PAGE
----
Yesterday saw the announcement of their latest product offering vSphere 5. From a technological standpoint it’s very interesting with many innovations that will put VMware even further ahead of their competition, at least technologically. Amongst the usual fanfare of bigger and better virtual machines and improvements to their current technologies vSphere 5 brings with it a whole bunch of new features aimed squarely at making vSphere the cloud platform for the future. Primarily these innovations are centred around automating certain tasks within the data centre, such as provisioning new servers and managing server loads including down to the disk level which wasn’t available previously. Considering that I believe the future of cloud computing (at least for government organisations and large scale in house IT departments) is a hybrid public/private model these improvements are a welcome change , even if I won’t be using them immediately.
The one place that VMware falls down and is (rightly) heavily criticized for is the price. With the most basic licenses costing around $1000 per core it’s not a cheap solution by any stretch of the imagination, especially if you want to take advantage of any of the advanced features. Still since the licencing was per processor it meant that you could buy a dual processor server (each with say, 6 cores) with oodles of RAM and still come out ahead of other virtualization solutions. However with vSphere 5 they’ve changed the way they do pricing significantly, to the point of destroying such a strategy (and those potential savings) along with it.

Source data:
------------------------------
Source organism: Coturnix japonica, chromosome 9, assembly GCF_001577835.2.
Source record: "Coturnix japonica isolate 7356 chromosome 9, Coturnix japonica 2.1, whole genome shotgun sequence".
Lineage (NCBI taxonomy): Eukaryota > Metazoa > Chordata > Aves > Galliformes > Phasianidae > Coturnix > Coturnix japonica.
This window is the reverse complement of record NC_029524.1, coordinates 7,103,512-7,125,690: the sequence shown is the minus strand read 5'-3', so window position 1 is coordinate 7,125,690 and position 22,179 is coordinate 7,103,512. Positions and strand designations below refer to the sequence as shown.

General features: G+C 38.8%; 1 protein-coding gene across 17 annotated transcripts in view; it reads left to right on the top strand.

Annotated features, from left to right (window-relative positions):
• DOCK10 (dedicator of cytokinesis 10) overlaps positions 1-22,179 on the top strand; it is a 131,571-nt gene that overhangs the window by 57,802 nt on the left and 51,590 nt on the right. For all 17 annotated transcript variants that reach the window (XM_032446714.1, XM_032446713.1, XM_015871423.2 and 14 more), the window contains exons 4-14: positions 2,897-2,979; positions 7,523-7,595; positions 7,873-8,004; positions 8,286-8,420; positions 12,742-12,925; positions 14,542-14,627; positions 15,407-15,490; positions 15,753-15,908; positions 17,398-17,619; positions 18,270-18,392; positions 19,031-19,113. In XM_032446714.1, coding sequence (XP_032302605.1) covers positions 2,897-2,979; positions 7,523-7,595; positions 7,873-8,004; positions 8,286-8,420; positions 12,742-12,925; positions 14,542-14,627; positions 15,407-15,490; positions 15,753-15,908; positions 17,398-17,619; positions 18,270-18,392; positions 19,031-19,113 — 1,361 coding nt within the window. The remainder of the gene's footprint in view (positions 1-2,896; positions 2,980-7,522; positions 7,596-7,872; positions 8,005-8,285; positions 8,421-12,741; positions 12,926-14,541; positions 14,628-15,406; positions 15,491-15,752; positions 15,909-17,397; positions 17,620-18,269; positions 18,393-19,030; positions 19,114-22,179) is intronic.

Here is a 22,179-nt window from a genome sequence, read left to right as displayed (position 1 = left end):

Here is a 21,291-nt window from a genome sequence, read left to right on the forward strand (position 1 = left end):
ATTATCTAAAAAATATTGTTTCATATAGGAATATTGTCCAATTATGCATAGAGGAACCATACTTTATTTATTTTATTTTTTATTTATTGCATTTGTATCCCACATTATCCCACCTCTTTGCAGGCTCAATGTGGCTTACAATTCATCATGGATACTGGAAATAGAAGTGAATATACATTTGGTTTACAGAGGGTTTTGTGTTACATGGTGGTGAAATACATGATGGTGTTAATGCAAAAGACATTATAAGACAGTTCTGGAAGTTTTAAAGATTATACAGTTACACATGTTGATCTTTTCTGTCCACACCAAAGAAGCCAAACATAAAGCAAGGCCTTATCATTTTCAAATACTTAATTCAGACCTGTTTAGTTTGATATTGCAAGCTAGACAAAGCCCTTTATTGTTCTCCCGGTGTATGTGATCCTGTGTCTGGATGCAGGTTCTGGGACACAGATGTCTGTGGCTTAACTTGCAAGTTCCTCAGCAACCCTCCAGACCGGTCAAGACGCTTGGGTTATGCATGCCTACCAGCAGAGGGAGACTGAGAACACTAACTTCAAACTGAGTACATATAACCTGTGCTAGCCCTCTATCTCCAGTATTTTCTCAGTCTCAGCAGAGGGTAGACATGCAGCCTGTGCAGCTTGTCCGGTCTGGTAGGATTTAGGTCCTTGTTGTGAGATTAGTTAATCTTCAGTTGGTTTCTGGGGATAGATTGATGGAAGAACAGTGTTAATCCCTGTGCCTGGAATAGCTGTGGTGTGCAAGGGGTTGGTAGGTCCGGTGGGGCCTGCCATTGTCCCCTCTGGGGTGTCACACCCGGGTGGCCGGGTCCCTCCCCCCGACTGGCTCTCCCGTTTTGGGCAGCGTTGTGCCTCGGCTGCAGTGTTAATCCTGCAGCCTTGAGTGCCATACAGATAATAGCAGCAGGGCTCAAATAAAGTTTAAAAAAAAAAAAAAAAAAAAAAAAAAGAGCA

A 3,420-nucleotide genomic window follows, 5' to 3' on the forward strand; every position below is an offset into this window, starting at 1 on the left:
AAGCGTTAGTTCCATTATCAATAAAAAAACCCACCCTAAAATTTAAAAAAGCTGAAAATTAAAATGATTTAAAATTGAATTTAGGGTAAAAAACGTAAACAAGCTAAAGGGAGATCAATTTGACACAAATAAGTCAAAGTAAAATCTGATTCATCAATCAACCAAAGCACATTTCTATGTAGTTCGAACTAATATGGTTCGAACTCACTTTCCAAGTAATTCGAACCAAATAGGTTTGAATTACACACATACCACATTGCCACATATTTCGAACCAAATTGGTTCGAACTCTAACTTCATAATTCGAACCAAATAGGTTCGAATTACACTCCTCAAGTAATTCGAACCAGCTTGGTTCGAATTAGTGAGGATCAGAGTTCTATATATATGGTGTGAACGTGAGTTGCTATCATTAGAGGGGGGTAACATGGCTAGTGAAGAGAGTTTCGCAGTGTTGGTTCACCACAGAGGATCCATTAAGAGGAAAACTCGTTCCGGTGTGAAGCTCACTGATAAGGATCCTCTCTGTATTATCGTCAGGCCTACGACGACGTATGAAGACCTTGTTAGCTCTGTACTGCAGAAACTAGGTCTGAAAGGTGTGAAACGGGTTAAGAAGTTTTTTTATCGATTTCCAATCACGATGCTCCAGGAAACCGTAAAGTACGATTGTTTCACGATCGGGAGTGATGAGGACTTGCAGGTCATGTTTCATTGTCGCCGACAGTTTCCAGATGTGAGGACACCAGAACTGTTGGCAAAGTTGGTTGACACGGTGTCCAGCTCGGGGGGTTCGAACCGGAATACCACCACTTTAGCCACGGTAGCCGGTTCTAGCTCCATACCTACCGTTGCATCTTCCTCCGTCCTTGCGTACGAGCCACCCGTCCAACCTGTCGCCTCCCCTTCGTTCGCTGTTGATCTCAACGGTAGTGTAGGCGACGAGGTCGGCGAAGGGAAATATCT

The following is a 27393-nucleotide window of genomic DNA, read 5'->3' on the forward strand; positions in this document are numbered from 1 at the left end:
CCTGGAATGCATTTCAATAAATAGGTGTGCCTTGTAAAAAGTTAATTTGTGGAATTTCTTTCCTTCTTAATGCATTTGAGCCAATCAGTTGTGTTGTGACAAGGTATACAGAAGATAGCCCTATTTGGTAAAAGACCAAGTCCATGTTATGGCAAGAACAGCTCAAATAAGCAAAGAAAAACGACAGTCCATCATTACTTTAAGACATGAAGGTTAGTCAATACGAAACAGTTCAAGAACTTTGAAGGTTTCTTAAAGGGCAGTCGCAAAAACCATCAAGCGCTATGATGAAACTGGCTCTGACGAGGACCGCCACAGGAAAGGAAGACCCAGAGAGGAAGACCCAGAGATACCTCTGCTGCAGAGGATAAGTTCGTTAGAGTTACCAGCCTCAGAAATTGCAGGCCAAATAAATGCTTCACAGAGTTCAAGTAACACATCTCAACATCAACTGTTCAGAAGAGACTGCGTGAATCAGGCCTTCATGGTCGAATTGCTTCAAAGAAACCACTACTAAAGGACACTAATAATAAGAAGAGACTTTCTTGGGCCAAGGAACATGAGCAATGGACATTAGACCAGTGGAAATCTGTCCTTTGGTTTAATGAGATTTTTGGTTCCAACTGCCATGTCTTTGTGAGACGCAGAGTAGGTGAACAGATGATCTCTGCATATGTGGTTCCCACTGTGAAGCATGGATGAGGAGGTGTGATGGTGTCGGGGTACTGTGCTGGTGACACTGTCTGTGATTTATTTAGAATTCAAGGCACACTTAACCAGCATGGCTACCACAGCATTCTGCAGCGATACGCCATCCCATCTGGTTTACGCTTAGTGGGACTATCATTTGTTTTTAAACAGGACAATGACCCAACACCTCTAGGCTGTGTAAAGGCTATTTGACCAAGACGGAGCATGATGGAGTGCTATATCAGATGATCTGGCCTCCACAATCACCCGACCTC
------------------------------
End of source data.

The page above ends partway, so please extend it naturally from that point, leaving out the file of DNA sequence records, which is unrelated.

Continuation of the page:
Licensing is still charged on a per-processor basis but instead of having an upper limit on the amount of memory (256GB for most licenses, Enterprise Plus gives you unlimited) you are now given a vRAM allocation per licence purchased. Depending on your licensing level you’ll get 24GB, 32GB or 48GB worth of vRAM which you’re allowed to allocate to virtual machines. Now for typical smaller servers this won’t pose much of a problem as a dual proc, 48GB RAM server (which is very typical) would be covered easily by the cheapest licensing. However should you exceed even 96GB of RAM, which is very easy to do, that same server will then require additional licenses to be purchased in order to be able to full utilize the hardware. For smaller environments this has the potential to make VMware’s virtualization solution untenable, especially when you put it beside the almost free competitor of Hyper-V from Microsoft.